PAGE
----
" The figuies used here include Ml area ol working surface if any; 12) area occupied by chair, 131 area used for direct access to the accommodations, and 141 reasonable share of all the assignable space used for main aisles in the room under consider at ion.
I' These chairs if in pairs should be separated by a small table lo prevent congestion and to hold books not in use ( Large lounge choirs are expensive, space-consuming, and an aid to slumber fiaiely recommended <1 Individual tables are space consuming, ere generally disorderly in appearance because they are easily moved, and result in a restless atmosphere fiom traffic on all sides, Not recommended except along a wall or screen
1 Tables for four are the largest ones recommended, unless pressure for additional capacity is great 'Tables for more than four ere space savers, but few readers like to sit with someone on each side They will avoid using them as fai as possible.
wIndividual carrels aie economical in use of space if placed at right angles to a wall, adiacent lo an aisle thai must be pro vided under any circumstances They reduce visual detraction if partitions 52 in or more in height are provided on at least two of the four tidei. See Fig. So and d,
H Double carrel* are useful, but ihe staggered ones described below ore preferred,
1 Double daggered carrel* are ot economical of space os tobies for tour and reduce visual distraction*. See Fig. 7a,
•Triple staggered carrels ore a* economical of space os loble* for iix or more and reduce visual distraction. * Double rows ot carrels ore economical in space use and reduce visual distraction. See Fig. 6.
help. Fig. 4b shows a closed carrel wilh a door.
3. Single carrels in place of a stack section at the end of a book range. (See Fig. 1 />.J As far as space use is concerned, this is the most economical woy to provide a seating accommodation, and it gives a great deal of seclusion, which many readers want, ft presents four problems« however, as follows;
a. The space from front to back is limited to the distance between range centers, which in some coses is minimal b. Unless the table top is specially designed to occupy the full depth of the double-faced range, as shown in Fig. 3, it may be difficult to get into the cheir because the table top will jut out into the aisle.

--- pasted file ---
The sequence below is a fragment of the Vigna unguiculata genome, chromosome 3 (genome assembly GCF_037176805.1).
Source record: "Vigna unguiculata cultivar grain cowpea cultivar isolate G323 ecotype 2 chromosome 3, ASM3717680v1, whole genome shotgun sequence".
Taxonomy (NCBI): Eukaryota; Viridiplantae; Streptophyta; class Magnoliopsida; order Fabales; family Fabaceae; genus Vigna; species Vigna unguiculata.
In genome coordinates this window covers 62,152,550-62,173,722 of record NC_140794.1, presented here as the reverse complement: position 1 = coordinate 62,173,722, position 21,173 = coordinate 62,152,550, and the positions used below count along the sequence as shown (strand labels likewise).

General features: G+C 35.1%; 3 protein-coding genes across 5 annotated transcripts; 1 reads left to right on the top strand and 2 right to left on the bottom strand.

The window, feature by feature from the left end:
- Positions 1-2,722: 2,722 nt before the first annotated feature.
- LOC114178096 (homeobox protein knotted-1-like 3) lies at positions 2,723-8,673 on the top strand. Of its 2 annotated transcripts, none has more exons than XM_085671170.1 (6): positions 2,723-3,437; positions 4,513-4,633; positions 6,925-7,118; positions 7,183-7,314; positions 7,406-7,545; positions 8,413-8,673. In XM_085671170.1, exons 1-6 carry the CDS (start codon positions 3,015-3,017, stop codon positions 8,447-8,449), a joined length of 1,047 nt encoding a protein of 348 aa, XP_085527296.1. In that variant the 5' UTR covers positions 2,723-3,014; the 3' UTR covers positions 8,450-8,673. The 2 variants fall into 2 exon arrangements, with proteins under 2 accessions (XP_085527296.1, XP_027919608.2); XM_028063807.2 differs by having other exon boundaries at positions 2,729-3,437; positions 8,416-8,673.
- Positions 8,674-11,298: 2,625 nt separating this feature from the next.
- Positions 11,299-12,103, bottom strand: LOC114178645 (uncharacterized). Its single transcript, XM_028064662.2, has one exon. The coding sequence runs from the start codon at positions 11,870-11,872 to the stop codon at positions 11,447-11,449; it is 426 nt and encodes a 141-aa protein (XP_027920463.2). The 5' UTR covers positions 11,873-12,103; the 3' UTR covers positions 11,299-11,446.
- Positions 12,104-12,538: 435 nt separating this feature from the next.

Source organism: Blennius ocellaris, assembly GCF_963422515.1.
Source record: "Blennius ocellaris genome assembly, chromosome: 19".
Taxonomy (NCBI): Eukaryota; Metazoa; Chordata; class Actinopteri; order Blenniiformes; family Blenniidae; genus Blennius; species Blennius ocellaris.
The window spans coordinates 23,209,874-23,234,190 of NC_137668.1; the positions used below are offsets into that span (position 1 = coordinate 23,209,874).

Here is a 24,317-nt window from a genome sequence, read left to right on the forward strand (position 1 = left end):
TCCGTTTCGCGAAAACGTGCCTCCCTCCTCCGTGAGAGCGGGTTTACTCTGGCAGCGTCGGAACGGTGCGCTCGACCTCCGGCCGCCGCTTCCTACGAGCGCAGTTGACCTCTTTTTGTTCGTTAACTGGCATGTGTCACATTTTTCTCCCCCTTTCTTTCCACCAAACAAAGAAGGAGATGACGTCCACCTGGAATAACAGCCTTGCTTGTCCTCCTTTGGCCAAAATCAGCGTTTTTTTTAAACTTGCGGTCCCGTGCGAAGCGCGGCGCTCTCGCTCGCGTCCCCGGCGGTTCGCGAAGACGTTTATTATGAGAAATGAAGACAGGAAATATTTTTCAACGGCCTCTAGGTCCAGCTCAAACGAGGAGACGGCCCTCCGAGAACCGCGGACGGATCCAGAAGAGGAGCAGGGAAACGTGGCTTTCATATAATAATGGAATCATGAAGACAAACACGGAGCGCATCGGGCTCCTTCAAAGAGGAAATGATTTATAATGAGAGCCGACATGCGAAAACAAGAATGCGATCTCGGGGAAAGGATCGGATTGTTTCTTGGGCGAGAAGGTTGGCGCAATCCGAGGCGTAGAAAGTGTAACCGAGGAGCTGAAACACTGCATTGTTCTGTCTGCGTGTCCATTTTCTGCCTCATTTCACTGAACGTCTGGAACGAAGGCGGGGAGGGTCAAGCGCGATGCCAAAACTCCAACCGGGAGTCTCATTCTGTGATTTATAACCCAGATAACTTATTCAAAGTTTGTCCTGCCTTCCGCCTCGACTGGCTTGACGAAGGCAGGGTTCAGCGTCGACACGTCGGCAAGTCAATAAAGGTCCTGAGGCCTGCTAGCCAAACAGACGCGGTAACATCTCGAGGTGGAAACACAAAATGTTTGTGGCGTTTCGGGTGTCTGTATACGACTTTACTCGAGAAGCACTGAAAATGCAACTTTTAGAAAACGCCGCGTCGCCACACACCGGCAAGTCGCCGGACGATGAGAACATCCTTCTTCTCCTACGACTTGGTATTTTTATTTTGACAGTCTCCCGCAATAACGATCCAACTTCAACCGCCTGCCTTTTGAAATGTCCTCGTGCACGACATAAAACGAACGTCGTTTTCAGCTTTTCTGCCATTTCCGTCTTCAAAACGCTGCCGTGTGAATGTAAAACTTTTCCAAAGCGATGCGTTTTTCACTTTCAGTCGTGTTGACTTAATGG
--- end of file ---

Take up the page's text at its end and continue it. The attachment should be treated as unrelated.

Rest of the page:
c. Some readers, particularly if there is no adjacent outside window, will feel too shut in for comfort.
d. Since the seal is at the end of a blind aisle, the length of the range should not be more than half that of a range with cross aisles at both ends.
4. Single seats facing a reading room or stack wall or a high partition down the center of a regular reading room table, sometimes with a high partition at the sides projecting 6 in. beyond the table top into the aisle, to cut one off from his neighbors. Thor« is no place to look out, except directly at the neighbor to the right or left when leaning back in the chair. They are not recommended, except in an open area iri groups of four where the reader can look out in at Icasl one direction, because few students enjoy facing a blank wall, unless they can look out at least a few feet on one side without seetug u neighbor close at hand. (See Fig 3.} Single carrels in a sawtooth, or what is known as a dog leg arrangement, shown in Fig. 4c, are preferable to those directly facing a wall, as the reader can look out on one side and still is protected from his neighbors. They require no additional space-
5. Double carrels in rows in a reading room
Was this article helpful?
How would you like to save a ton of money and increase the value of your home by as much as thirty percent! If your homes landscape is designed properly it will be a source of enjoyment for your entire family, it will enhance your community and add to the resale value of your property. Landscape design involves much more than placing trees, shrubs and other plants on the property. It is an art which deals with conscious arrangement or organization of outdoor space for human satisfaction and enjoyment.